Ghost hunting in Jerome, Ariz.

Ghost hunting in Jerome, Ariz.

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JEROME, Ariz. -

The new Fox drama "Sleepy Hollow" debuted on FOX 10 Monday. It's based on Washington Irving's "The Legend of Sleepy Hollow" -- about an area in upstate New York famous for its haunting atmosphere and headless horseman.

But Arizona has its own haunted hot spots.

One such place is Jerome, an hour and a half drive northwest of the valley.

"People report hearing lady voices, being touched, being scratched," said Richard Johnson, Jerome tour guide.

Our first stop in downtown Jerome -- the Connor Hotel built in 1898. Richard Johnson from Ghost Town Tours was our guide.

"People have seen a man in a Victorian jacket and a bowler hat, that was the fashion of men with wealth in the early 1900s."

A team of paranormal investigators joined us for a visit inside the Connor. Renee Bermudez is a local psychic.

"She's here waiting and hoping the person she is waiting for will eventually come and rescue her," said Bermudez.

And Terri Stanley is a Jerome spirit seeker.

"In the hallway I always feel negative energy like fear," said Stanley.

The Connor was full of guests when we arrived. And according to our team -- not all of them flesh and blood.

"I know there is something beyond the floor I am always getting high ratings from there."

"You hear a lot of ‘help me' in this town, a lot of that's because life back then wasn't easy at all," said Bermudez.

"I can feel it there is something here, I am recording now and maybe pick up an EVP," said Stanley.

Stanley carries a digital recorder she hopes will capture an EVP, which stands for Electronic Voice Phenomenon. Recorded sounds that some claim, come from beyond the grave.

"I got a 102 EVPs on a three hour tour."

Terri recorded a few while we were in a room at the Connor. Listen closely -- it sounds like someone whispers, "tell them."

Here it is, three more times:

"Tell them, tell them, tell them."

Did you hear it? Not everyone can. But you can clearly hear one of these.

Everyone on the team carries an EMF meter. Popular on ghost hunting shows, some believe EMF meters detect energy from those who have passed.

But they also beep near power lines and electronic equipment.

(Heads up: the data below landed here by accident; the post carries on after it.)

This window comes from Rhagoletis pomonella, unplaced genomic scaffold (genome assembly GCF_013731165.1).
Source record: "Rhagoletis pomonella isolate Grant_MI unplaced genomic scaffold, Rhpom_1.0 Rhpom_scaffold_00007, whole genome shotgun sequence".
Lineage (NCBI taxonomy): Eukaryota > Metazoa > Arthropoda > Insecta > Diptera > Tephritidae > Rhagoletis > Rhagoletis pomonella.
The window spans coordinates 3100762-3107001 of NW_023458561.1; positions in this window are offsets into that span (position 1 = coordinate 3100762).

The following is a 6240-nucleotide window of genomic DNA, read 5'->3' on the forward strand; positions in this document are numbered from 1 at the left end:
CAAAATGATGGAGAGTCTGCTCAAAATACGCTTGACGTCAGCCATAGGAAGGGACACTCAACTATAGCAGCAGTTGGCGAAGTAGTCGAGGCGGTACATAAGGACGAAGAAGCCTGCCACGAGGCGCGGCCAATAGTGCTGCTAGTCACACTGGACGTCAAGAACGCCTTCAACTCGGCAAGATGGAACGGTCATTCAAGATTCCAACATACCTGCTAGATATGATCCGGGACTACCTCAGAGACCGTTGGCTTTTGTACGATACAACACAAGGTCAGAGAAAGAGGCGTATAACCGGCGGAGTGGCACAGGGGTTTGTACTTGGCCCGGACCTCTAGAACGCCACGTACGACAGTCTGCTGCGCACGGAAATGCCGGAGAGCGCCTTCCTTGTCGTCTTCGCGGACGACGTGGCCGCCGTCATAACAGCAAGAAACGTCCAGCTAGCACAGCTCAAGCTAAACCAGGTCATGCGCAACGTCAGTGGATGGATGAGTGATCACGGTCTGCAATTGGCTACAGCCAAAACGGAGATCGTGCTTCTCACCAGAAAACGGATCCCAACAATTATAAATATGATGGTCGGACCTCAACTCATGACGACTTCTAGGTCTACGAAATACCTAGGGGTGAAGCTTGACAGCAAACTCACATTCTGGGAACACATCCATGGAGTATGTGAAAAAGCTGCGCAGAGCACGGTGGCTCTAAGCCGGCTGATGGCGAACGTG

"What we are using is a scanner that will detect out of the white noise and bring their voices to us," said Jerry Wills.

At sunset we visit the cemetery in Jerome, with Jerry Wills, who holds another ghost hunting tool.

"What you are hearing is this device scanning through all the white noise frequencies trying to establish a voice."

Now living in Jerome too -- you may remember Jerry Wills.

He's a well-known intuitive healer who says he uses life energy fields to heal -- the same energy fields some believe are left behind when someone dies.

"These people lived here and they died here working in these mines, working in these hills."

The cemetery isn't on anyone's tour. The barren, rocky hill is now protected from grave robbers. But a few headstones remain.

On this night the graveyard ghosts weren't very talkative.

"If you are there say something to us."

But the town's tragic past is well preserved here. Death from fire, mine accidents, and disease was common.

"Many of these stones, these headstones that you see out here in this old old cemetery are from children that died."

Scott Perin lives with the results of Jerome's tragic past.

"I've been up here about 18 years now," said Scott Perin.

He's seen what was left behind when the population dropped from the thousands to just 20 after the mine was closed.

"You go into some of the abandoned houses, there are still dishes in the table, clothes in the closets, food in the pantry."

He believes some people who have passed on are still here too.

"I feel them and I accept that they are there."

"There's just a weird creepy feeling here," said Wills.

Night comes early to Jerome, and we save the best for last.

"Typically they would come here and never leave alive."

The Jerome mental asylum.

"This is where people either had gone mad or poisoned or whatever, they were mentally not right."

This time holding an EMF meter, Wills checks the building's electrical panel to test it. It's normal. But right away, Jerry knows something isn't right.

Then, the EMF meter picks up something else.

"This is really interesting."

The lights flash brightly on the meter as Wills starts asking questions.

"I get the idea you want to leave, is that right? Ah yes, bumped it up to the red so that means yes."

Whether or not we had a visitor outside the asylum that night, most who still live in Jerome are sure of at least one thing. Their town is still a ghost town.

"They still have business and they don't know how to resolve it and I think that's why there are quite a few who are still here."

 

For more information visit

www.ghosttowntours.org

www.toursofjerome.com

www.jerrywills.com or www.xpeditionstv.com

www.jeromehistoricalsociety.com

www.azjerome.com

 

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